Even as Mackenzie would create elements of tension and dark humor in the film as some of the violent moments are restrained until the third act. Notably as there is an element of suspense and terror that looms throughout the film as Hamilton and the Howard brothers never interact or see each other. It just adds to this air of suspense as a showdown is inevitable but also play into the idea of what had been lost in the West prompting these two forces to finally meet and see what it’s all about. Overall, Mackenzie creates a gripping yet haunting film about a Texas Ranger trying to capture two brothers who are robbing banks to save their family ranch.

Cinematographer Giles Nuttgens does brilliant work with the film’s gorgeous cinematography to play into the sunny and dream-like look of the Texan skylines as well as the usage of unique lighting for some of the interiors including some of the scenes in the casinos and natural lighting for a restaurant Hamilton and Parker go to. Editor Jake Roberts does excellent work with the editing as it is straightforward with some rhythmic cuts to play into the suspense. Production designer Tom Duffield, with set decorator Wilhelm Pfau and art director Steve Cooper, does fantastic work with the look of Howard family ranch as well as some of the places that the characters go to.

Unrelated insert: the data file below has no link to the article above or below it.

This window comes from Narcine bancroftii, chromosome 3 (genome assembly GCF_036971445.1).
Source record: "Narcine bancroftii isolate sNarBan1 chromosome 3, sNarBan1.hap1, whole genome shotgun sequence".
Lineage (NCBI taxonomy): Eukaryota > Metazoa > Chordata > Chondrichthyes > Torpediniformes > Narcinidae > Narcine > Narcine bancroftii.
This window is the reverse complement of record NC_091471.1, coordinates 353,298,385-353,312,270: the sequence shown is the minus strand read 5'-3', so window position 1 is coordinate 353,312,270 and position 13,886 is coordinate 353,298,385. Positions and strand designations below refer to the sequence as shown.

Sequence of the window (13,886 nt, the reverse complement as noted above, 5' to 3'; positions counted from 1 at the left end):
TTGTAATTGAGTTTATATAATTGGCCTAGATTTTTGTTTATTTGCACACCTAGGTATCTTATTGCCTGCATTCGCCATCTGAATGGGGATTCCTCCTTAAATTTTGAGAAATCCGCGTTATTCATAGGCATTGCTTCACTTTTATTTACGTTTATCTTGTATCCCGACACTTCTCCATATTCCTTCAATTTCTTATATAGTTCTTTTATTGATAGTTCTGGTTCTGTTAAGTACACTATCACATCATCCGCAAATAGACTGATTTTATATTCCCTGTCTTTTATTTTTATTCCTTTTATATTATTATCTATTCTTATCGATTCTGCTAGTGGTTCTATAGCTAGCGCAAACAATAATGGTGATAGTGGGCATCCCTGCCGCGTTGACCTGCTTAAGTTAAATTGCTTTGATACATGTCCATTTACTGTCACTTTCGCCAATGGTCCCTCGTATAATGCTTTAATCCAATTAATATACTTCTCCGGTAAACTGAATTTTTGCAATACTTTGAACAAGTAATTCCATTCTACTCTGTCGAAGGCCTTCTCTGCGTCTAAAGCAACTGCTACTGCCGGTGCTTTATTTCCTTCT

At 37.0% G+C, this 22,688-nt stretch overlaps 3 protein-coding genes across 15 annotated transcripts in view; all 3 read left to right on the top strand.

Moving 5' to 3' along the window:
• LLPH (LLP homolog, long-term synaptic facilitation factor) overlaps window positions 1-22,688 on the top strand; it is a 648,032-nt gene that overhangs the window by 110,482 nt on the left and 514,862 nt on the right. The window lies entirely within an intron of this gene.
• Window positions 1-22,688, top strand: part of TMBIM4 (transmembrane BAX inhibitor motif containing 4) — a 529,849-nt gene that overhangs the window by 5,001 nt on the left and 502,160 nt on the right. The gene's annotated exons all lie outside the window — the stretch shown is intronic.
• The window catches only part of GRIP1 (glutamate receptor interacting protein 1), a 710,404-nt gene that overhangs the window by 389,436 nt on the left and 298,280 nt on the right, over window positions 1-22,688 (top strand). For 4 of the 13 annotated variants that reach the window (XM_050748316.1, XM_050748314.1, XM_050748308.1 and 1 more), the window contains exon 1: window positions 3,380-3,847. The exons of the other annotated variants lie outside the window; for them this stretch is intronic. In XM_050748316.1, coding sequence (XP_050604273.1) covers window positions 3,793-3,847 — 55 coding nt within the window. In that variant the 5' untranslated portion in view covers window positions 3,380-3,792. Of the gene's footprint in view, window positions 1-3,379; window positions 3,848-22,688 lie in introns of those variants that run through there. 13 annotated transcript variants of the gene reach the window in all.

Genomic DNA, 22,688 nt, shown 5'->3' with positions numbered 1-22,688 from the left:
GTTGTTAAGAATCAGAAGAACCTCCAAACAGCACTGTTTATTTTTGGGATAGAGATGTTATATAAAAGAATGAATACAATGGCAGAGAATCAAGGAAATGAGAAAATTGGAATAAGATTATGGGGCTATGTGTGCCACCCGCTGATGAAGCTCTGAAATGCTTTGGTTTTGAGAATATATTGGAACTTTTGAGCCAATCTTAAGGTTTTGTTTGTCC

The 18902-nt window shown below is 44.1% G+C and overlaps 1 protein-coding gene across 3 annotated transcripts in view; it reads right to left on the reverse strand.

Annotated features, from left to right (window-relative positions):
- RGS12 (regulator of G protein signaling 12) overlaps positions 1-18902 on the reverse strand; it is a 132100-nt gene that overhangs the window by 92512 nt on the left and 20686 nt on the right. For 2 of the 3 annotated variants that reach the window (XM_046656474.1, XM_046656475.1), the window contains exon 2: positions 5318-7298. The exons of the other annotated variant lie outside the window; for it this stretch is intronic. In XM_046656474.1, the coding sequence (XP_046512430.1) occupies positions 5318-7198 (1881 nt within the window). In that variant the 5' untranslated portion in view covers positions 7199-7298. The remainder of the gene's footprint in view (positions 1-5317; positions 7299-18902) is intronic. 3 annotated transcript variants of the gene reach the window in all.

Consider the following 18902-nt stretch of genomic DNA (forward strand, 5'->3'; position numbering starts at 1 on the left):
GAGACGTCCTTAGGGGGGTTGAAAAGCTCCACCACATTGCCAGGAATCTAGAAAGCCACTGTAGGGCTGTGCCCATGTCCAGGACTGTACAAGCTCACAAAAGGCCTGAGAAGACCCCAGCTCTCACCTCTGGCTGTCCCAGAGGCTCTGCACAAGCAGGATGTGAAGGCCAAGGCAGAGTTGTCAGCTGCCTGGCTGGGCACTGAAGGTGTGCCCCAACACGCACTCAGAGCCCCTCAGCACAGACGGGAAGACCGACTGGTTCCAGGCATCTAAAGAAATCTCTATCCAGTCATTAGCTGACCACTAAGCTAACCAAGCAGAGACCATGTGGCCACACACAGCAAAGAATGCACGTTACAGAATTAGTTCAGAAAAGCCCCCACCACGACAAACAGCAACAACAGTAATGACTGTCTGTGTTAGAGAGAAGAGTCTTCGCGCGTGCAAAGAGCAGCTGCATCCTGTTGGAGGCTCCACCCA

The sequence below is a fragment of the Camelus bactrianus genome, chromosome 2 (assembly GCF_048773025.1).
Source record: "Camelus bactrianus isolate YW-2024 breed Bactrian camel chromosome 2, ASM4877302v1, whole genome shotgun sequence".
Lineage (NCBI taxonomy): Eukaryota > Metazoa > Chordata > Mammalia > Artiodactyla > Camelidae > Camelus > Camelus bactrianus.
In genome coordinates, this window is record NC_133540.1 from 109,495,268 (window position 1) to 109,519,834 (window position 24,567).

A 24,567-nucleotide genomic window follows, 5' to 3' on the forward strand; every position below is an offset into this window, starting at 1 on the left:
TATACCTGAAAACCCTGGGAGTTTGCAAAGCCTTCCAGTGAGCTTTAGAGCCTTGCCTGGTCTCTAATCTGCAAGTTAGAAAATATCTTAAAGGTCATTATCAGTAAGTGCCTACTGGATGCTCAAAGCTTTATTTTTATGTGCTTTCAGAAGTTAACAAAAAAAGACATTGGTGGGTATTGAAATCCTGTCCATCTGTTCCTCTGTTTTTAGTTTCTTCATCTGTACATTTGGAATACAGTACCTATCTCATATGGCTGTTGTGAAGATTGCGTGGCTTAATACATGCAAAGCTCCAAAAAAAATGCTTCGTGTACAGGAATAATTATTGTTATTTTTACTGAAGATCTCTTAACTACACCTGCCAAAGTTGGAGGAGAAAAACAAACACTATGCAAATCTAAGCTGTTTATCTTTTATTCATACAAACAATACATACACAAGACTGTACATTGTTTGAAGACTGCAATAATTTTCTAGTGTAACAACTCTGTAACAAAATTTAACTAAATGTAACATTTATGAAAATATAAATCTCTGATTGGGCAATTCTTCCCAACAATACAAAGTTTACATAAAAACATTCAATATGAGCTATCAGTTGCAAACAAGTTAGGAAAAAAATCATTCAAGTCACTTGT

Costume designer Malgosia Turzanska does nice work with the costumes from the cowboy-like clothes of the Howard brothers to the Texas Ranger uniform that Hamilton and Parker wear. Sound designer Frank Gaeta does amazing work with the film’s sound as it play into the suspense and some of the natural elements of the locations. The film’s music by Nick Cave and Warren Ellis is incredible as its mixture of eerie strings and keyboard music play into the drama and decline of the West as it is a major highlight of the film while director David Mackenzie and editor Jake Roberts supervise the film’s soundtrack that mainly features a mixture of country, rock, and blues.